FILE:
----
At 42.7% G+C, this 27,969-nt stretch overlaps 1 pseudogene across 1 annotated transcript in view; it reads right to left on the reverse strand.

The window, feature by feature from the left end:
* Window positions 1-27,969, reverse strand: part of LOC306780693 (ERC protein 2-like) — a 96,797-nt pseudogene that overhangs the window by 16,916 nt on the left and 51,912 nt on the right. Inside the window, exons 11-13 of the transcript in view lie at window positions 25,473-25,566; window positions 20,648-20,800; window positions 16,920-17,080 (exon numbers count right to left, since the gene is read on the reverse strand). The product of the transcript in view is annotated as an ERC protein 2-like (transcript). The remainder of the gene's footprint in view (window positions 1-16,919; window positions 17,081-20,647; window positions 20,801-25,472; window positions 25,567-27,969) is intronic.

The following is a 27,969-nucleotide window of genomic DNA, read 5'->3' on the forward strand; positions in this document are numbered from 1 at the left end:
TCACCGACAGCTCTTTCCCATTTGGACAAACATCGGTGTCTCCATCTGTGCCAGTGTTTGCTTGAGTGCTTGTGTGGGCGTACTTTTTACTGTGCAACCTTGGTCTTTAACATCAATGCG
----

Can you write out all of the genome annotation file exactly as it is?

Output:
At 42.7% G+C, this 27,969-nt stretch overlaps 1 pseudogene across 1 annotated transcript in view; it reads right to left on the reverse strand.

The window, feature by feature from the left end:
* Window positions 1-27,969, reverse strand: part of LOC306780693 (ERC protein 2-like) — a 96,797-nt pseudogene that overhangs the window by 16,916 nt on the left and 51,912 nt on the right. Inside the window, exons 11-13 of the transcript in view lie at window positions 25,473-25,566; window positions 20,648-20,800; window positions 16,920-17,080 (exon numbers count right to left, since the gene is read on the reverse strand). The product of the transcript in view is annotated as an ERC protein 2-like (transcript). The remainder of the gene's footprint in view (window positions 1-16,919; window positions 17,081-20,647; window positions 20,801-25,472; window positions 25,567-27,969) is intronic.

The following is a 27,969-nucleotide window of genomic DNA, read 5'->3' on the forward strand; positions in this document are numbered from 1 at the left end:
TCACCGACAGCTCTTTCCCATTTGGACAAACATCGGTGTCTCCATCTGTGCCAGTGTTTGCTTGAGTGCTTGTGTGGGCGTACTTTTTACTGTGCAACCTTGGTCTTTAACATCAATGCG